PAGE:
Pa­tients like it cheap,

Modern Healthcare - - NEWS -

Turn­ing the fun­da­men­tals of eco­nom­ics up­side down, a study has found that Amer­i­cans think that the lower the to­tal price of a lifesaving medicine, the more valu­able the medicine is, mean­ing they’re more likely to take it.

In the same vein, the higher the price of a lifesaving medicine, the less likely a per­son is go­ing to take it, the study re­sults in­di­cate.

The re­sults were not ex­pected by the re­searchers, says one of the study au­thors, Adri­ana Sam­per, as­sis­tant pro­fes­sor at Ari­zona State Univer­sity’s W. P. Carey School of Busi­ness.

Sam­per says the per­cep­tions may be tied to a be­lief that the U.S. health­care sys­tem places a high value on sav­ing lives and as a re­sult will keep prices for such things as a lifesaving drug or vac­cine low. (Please re­frain from snick­er­ing.)

She says that be­lief is sup­ported by the find­ing that for non-lifesaving medicines, the tra­di­tional pric­ing the­o­ries hold up, valu­able medicines are ex­pected to be priced high and low-value medicines are ex­pected to have a low price, ac­cord­ing to the re­sults of the study, sched­uled to be pub­lished in the April is­sue of the Jour­nal of Con­sumer Re­search.

“Peo­ple (also) may feel un­com­fort­able think­ing that they would die if they didn’t have the money to pay for ac­cess to lifesaving care,” Sam­per says. She says all of the drugs were con­sid­ered to be free to the pa­tient, so the re­sults were not tied to the abil­ity to pay.

As op­ti­mistic as the study par­tic­i­pants were about health­care’s view of lifesaving drugs, they still take a more self-cen­tered ap­proach to vac­ci­na­tions. Par­tic­i­pants were more likely to get vac­ci­nated when ad­vised of the ben­e­fits to their own self than they were when ad­vised of the ben­e­fits to so­ci­ety.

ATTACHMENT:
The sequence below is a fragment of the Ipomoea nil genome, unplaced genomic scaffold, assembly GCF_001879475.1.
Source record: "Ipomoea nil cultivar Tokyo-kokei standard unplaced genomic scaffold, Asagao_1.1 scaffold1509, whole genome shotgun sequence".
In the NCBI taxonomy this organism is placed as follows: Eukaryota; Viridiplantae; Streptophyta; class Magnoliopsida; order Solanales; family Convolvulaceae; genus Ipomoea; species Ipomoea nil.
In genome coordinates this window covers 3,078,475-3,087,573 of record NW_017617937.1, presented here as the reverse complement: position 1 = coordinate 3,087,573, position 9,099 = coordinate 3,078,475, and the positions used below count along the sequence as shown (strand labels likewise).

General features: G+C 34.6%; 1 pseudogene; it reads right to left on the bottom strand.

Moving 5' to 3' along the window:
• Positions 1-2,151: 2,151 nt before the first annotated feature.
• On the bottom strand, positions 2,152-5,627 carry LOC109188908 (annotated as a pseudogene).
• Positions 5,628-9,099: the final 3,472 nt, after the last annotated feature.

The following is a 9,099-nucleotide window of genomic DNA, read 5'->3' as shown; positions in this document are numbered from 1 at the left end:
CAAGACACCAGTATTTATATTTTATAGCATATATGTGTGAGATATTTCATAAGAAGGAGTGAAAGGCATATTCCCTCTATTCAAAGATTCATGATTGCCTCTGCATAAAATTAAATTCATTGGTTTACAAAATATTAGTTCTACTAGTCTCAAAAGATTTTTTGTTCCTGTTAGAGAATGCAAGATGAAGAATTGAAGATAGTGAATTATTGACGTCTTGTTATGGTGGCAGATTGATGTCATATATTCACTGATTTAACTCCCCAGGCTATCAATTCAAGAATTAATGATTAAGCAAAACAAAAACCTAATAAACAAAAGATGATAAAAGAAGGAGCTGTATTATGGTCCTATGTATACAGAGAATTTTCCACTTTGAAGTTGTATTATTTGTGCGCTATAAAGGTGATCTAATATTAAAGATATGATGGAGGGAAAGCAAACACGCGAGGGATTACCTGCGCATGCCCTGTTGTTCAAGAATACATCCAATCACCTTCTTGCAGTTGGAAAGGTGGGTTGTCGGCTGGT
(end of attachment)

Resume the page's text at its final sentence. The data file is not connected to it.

“They really needed to see the ef­fects on them­selves,” Sam­per says. “We were a lit­tle dis­ap­pointed.”

No place for guns here

Hos­pi­tals and guns don’t mix is the mes­sage be­ing sent by the Michi­gan Health & Hospi­tal As­so­ci­a­tion.

The as­so­ci­a­tion sup­ported Michi­gan Gov. Rick Sny­der when he ve­toed state leg­is­la­tion last month that would have re­drawn gun-free zones and al­lowed some con­cealed firearms in­side hos­pi­tals. To fur­ther demon­strate its stance that hos­pi­tals should re­main gun-free zones to pro­mote health and well­ness, the as­so­ci­a­tion do­nated $10,000 to Lans­ing, Mich.’s gun buy­back pro­gram.

The buy­back pro­gram gives peo­ple turn­ing in a firearm gift cards worth $50 to $150 for use at par­tic­i­pat­ing stores such as the big-box re­tailer Mei­jer.

“The MHA and its mem­ber hos­pi­tals and health sys­tems are not anti-gun; they sim­ply be­lieve that guns do not have a place in hos­pi­tals,” MHA Pres­i­dent Spencer John­son says in a state­ment. “Sup­port­ing the vol­un­tary re­moval of guns from Lans­ing neigh­bor­hoods is just one way we can help en­sure hos­pi­tals re­main gun-free and that our com­mu­nity is healthy and safe.”

Lans­ing and its pop­u­la­tion of more than 114,000 recorded 12 vi­o­lent homi­cides in 2012, the most since 2008. The city is home to three hos­pi­tals: Spar­row Hospi­tal, McLaren Greater Lans­ing and Spar­row Spe­cialty Hospi­tal.

Na­tive Amer­i­can heal­ers sought

Not-for-profit San­ford Health sys­tem is get­ting ready to pos­si­bly use Na­tive Amer­i­can heal­ing prac­tices in an ef­fort to make its Amer­i­can In­dian pa­tients feel more wel­come.

San­ford Health is hir­ing a Lakota/Dakota and an Ojibwe to serve as con­sul­tants as part of a three-year $12 mil­lion CMS grant, says Read Su­lik, San­ford’s se­nior vice pres­i­dent for be­hav­ioral health ser­vices, speak­ing to the As­so­ci­ated Press.

Su­lik, based in Fargo, N.D., says the tra­di­tional heal­ers will act as ad­vis­ers to health­care work­ers to de­velop train­ing and cur­ricu­lum about the Amer­i­can In­dian cul­ture, and will con­sult with med­i­cal staff on when it may be ap­pro­pri­ate to use tra­di­tional heal­ing tech­niques.

Some cer­e­monies and tra­di­tions might seem odd to non-Na­tives, such as the smudg­ing of sage and sweet grass to pu­rify the area around the pa­tient, says Oi­tan­can Mani Ze­phier, a Yank­ton Sioux tribe mem­ber. When a baby is born, the Yank­ton Sioux be­lieve that wip­ing out the new­born’s mouth with sage can help the in­fant bet­ter tran­si­tion from the spir­i­tual realm of the womb.

Some pa­tients also wrap to­bacco in cloths of red, black, yel­low or white and hang them on their bed­posts as prayer of­fer­ings. “It’s for the spir­its, or the an­gels, if you will, who are coming in to help heal,” Ze­phier says.

From left, Floyd Chasse, vice pres­i­dent of hu­man re­sources for McLaren Greater Lans­ing, Dennis Swan, pres­i­dent and CEO of Spar­row Health and Spencer John­son, MHA pres­i­dent, present a check for a gun buy­back to Lans­ing Po­lice Chief Teresa Szy­man­ski and Mayor Virg Bernero.

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